The Craft Brewing Handbook: A Practical Guide to Running a Successful Craft Brewery covers the practical and technical aspects required to set up and grow a successful craft brewing business. With coverage of equipment options, raw material choice, the brewing process, recipe development and beer styles, packaging, quality assurance and quality control, sensory evaluation, common faults in beer, basic analyses, and strategies to minimize utilities, such as water and energy, this book is a one-stop shop for the aspiring brewer. The craft brewing sector has grown significantly around the world over the past decade. Many new breweries are technically naïve and have a thirst for knowledge. This book not only covers how to maximize the chances of getting production right the first time, it also deals with the inevitable problems that arise and what to do about them. Focuses on the practical aspects of craft brewing Features chapters on equipment choice, QA/QC and analyses, and beer styles Provides insights into successful breweries around the globe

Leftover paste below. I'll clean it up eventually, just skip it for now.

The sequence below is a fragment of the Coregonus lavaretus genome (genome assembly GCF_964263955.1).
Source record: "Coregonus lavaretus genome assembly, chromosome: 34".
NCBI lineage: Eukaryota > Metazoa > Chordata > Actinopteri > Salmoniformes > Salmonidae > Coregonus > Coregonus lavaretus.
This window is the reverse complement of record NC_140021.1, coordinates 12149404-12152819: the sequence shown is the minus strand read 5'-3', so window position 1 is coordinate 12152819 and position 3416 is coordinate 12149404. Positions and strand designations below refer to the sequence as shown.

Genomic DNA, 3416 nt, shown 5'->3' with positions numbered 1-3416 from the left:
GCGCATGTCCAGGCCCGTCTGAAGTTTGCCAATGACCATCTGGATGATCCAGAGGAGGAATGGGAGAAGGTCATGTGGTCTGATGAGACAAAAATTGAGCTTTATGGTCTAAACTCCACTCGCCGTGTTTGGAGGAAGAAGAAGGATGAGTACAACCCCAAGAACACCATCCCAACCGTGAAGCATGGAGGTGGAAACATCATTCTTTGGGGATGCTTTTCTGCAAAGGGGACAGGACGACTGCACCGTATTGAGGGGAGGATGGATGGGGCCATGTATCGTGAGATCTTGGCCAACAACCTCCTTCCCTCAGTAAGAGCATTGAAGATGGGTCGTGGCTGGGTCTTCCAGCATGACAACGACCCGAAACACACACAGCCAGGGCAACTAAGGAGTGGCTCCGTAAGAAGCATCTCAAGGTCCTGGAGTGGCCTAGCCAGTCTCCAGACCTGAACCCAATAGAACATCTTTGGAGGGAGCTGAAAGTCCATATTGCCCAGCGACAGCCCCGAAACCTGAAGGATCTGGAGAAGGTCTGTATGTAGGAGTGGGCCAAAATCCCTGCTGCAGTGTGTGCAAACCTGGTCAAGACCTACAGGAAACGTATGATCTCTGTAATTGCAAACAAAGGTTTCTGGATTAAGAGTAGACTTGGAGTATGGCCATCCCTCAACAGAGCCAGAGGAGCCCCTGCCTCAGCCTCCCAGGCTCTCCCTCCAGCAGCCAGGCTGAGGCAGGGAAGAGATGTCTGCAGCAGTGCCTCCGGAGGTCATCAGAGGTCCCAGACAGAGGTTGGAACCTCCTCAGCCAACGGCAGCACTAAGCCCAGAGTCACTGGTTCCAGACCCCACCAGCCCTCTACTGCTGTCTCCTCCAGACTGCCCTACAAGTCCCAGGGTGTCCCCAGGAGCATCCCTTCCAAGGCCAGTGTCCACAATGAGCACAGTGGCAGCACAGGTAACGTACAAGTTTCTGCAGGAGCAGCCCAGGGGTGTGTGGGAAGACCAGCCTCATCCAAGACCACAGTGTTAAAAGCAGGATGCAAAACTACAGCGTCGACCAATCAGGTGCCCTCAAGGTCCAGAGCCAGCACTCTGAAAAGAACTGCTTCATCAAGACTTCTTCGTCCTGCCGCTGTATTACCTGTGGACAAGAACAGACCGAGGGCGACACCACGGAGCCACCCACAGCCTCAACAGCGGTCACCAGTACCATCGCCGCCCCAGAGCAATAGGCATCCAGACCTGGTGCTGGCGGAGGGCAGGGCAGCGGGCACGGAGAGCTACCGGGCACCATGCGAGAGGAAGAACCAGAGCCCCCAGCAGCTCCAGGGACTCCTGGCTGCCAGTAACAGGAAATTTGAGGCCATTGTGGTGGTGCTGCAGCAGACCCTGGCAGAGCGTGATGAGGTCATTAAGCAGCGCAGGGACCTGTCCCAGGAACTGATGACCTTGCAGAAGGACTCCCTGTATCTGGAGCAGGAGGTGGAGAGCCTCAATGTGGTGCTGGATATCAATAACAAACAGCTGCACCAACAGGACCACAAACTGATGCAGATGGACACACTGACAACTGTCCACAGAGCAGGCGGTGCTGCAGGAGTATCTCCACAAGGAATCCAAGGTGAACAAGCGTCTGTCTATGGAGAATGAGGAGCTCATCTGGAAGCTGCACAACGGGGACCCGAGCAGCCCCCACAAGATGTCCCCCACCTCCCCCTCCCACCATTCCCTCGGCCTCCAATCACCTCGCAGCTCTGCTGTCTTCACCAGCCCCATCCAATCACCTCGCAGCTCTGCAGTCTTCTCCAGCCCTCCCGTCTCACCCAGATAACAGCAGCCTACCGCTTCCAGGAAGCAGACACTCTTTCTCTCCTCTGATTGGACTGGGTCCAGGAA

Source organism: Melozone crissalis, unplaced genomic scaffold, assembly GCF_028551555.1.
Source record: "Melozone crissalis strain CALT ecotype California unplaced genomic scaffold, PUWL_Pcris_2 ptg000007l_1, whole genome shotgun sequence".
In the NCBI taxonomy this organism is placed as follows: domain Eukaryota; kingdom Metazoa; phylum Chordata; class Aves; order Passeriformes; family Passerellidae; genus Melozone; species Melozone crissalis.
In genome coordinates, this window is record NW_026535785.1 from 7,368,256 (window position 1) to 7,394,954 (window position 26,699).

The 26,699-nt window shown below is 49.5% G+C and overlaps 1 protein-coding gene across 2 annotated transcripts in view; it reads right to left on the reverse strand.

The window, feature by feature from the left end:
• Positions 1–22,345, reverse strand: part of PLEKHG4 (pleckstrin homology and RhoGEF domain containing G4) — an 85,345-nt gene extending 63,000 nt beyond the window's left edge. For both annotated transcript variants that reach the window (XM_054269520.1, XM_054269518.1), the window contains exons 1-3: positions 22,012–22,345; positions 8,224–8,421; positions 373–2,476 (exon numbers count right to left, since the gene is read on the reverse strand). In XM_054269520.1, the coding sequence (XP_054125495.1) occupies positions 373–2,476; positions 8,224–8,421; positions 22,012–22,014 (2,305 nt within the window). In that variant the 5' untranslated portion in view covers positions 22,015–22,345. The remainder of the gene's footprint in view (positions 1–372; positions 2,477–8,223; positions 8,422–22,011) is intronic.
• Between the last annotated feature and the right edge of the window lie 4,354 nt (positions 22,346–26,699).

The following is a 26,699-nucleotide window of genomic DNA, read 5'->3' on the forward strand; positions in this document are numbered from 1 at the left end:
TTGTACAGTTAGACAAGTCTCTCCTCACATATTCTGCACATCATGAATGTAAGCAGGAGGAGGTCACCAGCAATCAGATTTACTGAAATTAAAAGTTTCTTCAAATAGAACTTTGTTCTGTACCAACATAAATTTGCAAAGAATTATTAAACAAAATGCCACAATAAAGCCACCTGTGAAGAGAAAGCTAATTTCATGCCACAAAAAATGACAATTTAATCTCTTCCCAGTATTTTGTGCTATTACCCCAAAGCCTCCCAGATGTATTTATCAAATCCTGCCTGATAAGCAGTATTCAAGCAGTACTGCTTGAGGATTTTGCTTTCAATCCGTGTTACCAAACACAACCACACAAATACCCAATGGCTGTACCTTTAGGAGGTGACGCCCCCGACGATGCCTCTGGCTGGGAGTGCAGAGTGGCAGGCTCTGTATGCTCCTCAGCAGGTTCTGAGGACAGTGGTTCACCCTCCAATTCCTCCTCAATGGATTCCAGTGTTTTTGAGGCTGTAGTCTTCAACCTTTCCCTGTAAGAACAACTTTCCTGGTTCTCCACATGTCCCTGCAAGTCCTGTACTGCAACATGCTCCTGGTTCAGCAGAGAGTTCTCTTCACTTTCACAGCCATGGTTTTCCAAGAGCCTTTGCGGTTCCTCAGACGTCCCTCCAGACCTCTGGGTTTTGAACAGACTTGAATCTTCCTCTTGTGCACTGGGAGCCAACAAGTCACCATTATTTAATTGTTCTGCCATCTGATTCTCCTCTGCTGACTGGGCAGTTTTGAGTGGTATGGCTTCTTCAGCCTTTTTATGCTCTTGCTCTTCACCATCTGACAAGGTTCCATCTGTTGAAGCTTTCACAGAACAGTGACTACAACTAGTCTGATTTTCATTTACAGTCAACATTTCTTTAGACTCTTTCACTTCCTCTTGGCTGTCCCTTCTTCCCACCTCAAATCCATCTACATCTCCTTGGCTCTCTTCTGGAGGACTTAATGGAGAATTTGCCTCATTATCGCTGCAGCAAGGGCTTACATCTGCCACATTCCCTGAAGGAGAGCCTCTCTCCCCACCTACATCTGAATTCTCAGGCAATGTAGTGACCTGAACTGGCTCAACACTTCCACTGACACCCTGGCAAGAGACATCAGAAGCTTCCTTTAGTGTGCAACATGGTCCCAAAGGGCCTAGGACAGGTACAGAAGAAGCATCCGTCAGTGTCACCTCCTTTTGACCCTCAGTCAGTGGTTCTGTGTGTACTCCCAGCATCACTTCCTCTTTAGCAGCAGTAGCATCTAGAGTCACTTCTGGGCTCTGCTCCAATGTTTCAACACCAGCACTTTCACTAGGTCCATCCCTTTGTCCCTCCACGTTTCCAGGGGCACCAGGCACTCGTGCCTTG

An unprecedented guide to successfully start or grow a microbrewery or craft brewery in a much more competitive world. Opening a microbrewery starts with, of course, making great beer. But that is just the beginning. Today’s sophisticated patrons are offered an ever-increasing array of options. It’s so much more than beer nowadays. Yes, great beer is essential, but to attract and hold on to a loyal customer base, you must create a sense of place. Do your research. Understand financing and cash flow. Know how to measure your success. A successful, well-run microbrewery knows how to hire the right employees—employees that will spread word of your business to friends, family, even total strangers, both on and off the clock. Marketing, branding, customer experience; they all matter. There are so many factors that directly and indirectly contribute to success, it may at times be overwhelming. The Microbrewery Handbook offers an extraordinary look at all of the facets of success in the industry. No matter if you are thinking about starting a new venture or are already operating your own microbrewery, this valuable book offers real-world advice and proven strategies to help you thrive in the competitive micro and craft brewing industry. Focused on practical guidance, author D.C. Reeves distills his experience founding Perfect Plain Brewing Company in Pensacola, Florida into an engaging, up-to-date resource for microbrewers everywhere. Clearly showing readers what works in the industry and, just as importantly, what doesn’t work, The Microbrewery Handbook: Helps you create unique, memorable experiences for your customers, your employees, and your city Includes coverage of the financial aspects of building and growing your business, such as banking, investment, and debt Shows you how to transform your business into a community anchor Offers suggestions on building an entire culture around your brand that promotes positivity and attracts the right kind of attention Shares personal stories and advice from a successful microbrew entrepreneur Includes interviews and insight with industry experts as well as owners of some of the nation’s elite craft breweries including Sam Calagione of Dogfish Head, Jeffrey Stuffings of Jester King, and Doug Resier of Burial Brewing The Microbrewery Handbook: Craft, Brew, and Build Your Own Microbrewery Success is an indispensable, first-of-its-kind book for anyone in the micro and craft brewing industry.